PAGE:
Sexism in Ancient Cultures and Gilgamesh
After reading the beginning of Bishop Spong’s book, I realized how even the major religions (used to) promote sexism. From the beginning, we worshiped a “Mother Earth”. As humans started to introduce more gods, it became the “Thunder GOD”. I believe this was the start of any major sexism, from an praying to an all caring mother, to blindly worshiping an angry male god (e.g. Zeus), showing that then people believed that males deserved more respect.
This belief that males were the betters sex carried on through the years. The nomadic tribes developed better weapons to hunt and fight, these weapons (e.g. spears) were obviously phallic symbols and used “thrusting power” to kill. Bishop Spong’s book mentions that “over the years, these became less subtle in their symbology. What are missiles but a long erect rod which explode, and deliver their payload.” Even having sex, which used to be a religious ritual in ancient cities, has been perverted and is viewed by some males as a type of competition. They use insulting terms to describe this, for example “who can bang, screw or f**k the most.”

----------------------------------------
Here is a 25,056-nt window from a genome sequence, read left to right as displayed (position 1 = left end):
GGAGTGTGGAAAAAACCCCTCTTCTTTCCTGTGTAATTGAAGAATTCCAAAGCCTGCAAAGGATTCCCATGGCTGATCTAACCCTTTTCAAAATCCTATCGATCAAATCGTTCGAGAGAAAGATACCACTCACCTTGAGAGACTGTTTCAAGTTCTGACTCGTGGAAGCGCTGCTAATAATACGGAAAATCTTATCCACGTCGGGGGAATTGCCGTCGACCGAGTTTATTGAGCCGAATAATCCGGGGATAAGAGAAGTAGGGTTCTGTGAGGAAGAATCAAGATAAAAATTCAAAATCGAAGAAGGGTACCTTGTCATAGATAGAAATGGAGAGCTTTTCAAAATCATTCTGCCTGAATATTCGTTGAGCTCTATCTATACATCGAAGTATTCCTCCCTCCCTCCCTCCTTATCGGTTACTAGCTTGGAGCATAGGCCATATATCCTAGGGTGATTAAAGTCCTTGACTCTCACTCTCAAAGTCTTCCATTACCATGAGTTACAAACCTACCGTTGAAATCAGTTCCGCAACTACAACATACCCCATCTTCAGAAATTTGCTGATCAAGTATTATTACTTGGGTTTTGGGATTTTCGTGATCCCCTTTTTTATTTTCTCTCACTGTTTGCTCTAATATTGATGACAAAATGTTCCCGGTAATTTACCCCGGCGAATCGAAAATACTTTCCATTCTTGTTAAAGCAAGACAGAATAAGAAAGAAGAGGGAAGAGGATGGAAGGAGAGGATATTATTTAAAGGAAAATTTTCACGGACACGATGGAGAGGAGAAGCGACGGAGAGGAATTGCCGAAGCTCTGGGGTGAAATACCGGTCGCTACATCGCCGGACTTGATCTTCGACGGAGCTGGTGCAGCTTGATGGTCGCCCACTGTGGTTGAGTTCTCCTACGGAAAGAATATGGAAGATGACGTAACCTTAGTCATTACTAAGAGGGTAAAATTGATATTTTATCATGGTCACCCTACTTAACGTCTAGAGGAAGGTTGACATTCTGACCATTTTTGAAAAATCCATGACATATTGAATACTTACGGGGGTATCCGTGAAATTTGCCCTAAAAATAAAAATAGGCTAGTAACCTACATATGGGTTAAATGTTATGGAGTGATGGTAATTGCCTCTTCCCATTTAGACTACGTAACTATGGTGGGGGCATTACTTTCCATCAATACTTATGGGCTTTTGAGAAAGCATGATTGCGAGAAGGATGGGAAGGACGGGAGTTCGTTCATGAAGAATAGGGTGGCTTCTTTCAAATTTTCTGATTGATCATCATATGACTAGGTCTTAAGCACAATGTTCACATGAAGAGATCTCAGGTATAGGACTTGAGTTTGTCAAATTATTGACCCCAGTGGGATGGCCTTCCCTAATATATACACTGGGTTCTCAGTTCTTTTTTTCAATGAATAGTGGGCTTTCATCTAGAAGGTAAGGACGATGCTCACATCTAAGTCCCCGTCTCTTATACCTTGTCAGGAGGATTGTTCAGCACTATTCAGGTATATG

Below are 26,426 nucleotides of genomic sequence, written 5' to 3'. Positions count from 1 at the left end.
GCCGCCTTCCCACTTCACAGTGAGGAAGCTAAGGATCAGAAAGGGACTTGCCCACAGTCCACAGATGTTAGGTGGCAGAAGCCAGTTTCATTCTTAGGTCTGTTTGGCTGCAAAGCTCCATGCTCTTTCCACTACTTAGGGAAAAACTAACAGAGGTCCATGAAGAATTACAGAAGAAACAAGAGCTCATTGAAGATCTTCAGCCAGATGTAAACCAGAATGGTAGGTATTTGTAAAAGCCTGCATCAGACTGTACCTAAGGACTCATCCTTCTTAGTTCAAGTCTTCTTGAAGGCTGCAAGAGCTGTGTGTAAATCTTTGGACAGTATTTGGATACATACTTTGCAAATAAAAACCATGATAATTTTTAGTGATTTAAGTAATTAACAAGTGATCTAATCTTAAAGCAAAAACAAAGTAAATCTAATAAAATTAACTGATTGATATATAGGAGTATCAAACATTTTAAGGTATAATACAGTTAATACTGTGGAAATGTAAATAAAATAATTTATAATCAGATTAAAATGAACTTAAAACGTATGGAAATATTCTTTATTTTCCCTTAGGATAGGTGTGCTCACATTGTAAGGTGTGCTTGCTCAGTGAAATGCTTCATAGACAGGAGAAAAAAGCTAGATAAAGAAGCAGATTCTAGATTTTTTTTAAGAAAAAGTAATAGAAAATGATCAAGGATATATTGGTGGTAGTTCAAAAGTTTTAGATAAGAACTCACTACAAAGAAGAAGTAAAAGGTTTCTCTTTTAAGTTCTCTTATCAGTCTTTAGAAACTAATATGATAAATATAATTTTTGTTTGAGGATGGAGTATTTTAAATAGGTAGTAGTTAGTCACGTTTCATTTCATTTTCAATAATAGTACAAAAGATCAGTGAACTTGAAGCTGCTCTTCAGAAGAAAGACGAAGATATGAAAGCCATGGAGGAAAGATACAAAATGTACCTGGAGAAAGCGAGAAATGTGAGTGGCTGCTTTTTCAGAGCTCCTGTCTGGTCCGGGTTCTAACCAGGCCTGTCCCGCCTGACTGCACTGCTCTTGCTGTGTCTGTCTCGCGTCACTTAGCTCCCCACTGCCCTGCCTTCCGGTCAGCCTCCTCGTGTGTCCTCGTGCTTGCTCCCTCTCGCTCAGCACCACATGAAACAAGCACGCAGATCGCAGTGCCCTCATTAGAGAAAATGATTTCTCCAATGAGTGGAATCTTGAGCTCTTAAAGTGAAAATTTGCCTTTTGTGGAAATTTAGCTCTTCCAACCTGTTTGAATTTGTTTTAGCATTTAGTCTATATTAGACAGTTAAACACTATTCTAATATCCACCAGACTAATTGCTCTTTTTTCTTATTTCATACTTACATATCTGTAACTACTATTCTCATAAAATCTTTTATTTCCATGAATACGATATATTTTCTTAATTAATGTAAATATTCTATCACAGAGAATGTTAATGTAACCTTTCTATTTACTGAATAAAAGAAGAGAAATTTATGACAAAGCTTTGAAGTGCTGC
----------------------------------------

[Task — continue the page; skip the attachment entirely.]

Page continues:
Even in the history of modern religions, sexism has been a heavy influence. An ancient hebrew story about the creation says that “The woman was more human that the animals, but not quite as human as man.” and that “ her sole purpose in life was to been the male’s helpmeet, and to bring him pleasure, to relive his urges for sex (which was originally recreational) and companionship.”
The epic of Gilgamesh, the first written story in human history, promotes sexism as well. Gilgamesh was a MAN created by gods, therefore he had no equal. He traveled across the land and finally settled and built the walls of Uruk. Uruk became the finest city and flourished. However, Gilgamesh became over confident, leaving “ no son alive and no virgin to her lover.” The gods then decided to create an equal to Gilgamesh, a MAN raised in the wild, with strength that only Gilgamesh could equal. Gilgamesh sent one of the temple prostitutes to seduce Enkidu (the man created by the gods) and sever his connection to the wild. After a week of doing her thing, the temple prostitute/priestess is done and Enkidu attempts to return to the wild. After being rejected by the wilderness, he returns to the priestess who tells him about Gilgamesh. He then proceeds to stop Gilgamesh just before he meets his lover. The two wrestle, and their fight shakes the city, breaking doors and pillars. After Gilgamesh finally succeeds in throwing Enkidu, he realizes they are equals, TWO MALES with unmatched strength, and their friendship is sealed.
In Gilgamesh, only the MALES have unmatched strength, and the WOMAN is the one who may remove some of that strength. This may have inspired both a belief that man is superior to woman, and a fear that woman may remove your strength.